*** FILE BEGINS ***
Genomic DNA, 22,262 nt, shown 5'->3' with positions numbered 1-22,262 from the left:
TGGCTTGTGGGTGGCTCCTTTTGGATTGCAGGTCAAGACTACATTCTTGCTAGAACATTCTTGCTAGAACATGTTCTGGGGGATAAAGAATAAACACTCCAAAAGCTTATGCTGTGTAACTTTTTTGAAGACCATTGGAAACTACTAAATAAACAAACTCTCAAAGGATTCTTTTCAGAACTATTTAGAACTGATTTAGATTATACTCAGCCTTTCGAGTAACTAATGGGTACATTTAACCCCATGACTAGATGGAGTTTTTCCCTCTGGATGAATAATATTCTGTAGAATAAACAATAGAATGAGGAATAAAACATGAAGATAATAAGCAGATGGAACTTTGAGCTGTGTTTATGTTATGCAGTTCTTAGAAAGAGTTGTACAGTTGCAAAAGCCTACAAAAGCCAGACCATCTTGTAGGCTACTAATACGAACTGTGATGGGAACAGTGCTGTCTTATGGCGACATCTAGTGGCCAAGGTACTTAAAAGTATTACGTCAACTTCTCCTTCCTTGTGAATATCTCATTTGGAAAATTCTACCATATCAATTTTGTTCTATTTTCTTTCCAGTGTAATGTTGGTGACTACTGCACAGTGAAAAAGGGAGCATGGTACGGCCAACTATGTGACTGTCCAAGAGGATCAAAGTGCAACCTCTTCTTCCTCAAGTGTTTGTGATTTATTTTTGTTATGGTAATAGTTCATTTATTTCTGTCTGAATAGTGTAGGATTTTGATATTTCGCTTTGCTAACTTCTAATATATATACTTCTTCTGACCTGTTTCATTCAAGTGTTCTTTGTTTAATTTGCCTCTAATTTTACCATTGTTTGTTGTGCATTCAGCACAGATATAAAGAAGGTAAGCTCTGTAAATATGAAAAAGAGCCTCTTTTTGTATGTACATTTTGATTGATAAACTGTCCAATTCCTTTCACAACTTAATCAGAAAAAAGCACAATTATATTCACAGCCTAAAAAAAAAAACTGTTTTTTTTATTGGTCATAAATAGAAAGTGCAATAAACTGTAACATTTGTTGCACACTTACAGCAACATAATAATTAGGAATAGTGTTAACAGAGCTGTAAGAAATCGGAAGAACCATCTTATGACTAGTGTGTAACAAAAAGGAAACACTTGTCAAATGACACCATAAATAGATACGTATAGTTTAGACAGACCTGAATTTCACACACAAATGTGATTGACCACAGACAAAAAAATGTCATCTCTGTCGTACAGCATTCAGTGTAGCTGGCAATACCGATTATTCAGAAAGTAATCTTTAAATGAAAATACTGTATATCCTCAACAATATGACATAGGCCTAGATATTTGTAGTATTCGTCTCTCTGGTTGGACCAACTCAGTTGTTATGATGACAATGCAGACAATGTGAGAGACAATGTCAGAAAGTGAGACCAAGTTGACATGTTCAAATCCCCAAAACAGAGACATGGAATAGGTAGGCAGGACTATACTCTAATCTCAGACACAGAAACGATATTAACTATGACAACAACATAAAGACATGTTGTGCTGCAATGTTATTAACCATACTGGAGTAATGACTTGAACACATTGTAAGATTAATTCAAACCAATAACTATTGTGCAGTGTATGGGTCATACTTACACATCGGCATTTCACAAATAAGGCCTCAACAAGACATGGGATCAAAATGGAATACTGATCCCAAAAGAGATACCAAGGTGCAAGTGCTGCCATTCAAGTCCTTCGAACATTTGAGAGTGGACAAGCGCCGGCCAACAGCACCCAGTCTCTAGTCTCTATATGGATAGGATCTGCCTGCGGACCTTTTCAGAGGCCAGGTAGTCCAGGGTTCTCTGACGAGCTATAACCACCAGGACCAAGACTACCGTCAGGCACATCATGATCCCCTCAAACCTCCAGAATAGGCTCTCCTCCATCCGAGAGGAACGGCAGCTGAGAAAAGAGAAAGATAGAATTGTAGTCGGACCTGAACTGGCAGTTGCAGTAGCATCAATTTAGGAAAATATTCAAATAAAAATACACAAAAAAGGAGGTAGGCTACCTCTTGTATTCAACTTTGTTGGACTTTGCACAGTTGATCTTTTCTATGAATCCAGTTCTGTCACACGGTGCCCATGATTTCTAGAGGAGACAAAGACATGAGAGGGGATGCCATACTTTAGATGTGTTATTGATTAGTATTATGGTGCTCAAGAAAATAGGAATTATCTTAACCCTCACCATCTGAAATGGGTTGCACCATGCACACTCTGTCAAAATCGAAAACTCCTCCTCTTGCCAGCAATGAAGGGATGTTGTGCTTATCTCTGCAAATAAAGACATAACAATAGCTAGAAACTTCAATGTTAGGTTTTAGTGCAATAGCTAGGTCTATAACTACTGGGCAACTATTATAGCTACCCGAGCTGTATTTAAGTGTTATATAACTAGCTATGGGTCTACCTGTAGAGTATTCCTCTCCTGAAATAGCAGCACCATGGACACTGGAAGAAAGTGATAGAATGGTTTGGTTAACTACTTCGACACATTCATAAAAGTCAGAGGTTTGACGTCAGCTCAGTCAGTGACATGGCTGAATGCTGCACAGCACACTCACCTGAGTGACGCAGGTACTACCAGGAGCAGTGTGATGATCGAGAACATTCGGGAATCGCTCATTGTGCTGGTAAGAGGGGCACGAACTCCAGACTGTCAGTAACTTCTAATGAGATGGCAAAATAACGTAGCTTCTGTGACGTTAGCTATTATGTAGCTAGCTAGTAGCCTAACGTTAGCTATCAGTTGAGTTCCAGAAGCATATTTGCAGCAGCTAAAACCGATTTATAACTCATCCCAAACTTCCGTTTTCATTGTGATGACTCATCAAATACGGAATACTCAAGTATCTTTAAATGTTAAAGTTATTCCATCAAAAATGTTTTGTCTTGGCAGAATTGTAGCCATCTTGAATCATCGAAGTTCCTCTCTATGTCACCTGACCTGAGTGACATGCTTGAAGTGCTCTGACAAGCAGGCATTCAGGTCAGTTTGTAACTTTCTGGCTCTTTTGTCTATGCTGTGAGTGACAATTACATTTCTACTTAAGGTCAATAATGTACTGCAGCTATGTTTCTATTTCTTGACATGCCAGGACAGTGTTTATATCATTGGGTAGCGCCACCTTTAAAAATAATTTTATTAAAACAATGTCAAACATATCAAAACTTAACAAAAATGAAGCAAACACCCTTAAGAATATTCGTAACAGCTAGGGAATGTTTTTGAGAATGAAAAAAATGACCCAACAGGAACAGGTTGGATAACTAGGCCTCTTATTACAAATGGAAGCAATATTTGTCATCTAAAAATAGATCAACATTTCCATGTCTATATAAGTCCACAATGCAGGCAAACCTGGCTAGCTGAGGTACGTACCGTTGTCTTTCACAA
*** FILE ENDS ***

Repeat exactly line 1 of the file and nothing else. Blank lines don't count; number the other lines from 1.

Genomic DNA, 22,262 nt, shown 5'->3' with positions numbered 1-22,262 from the left: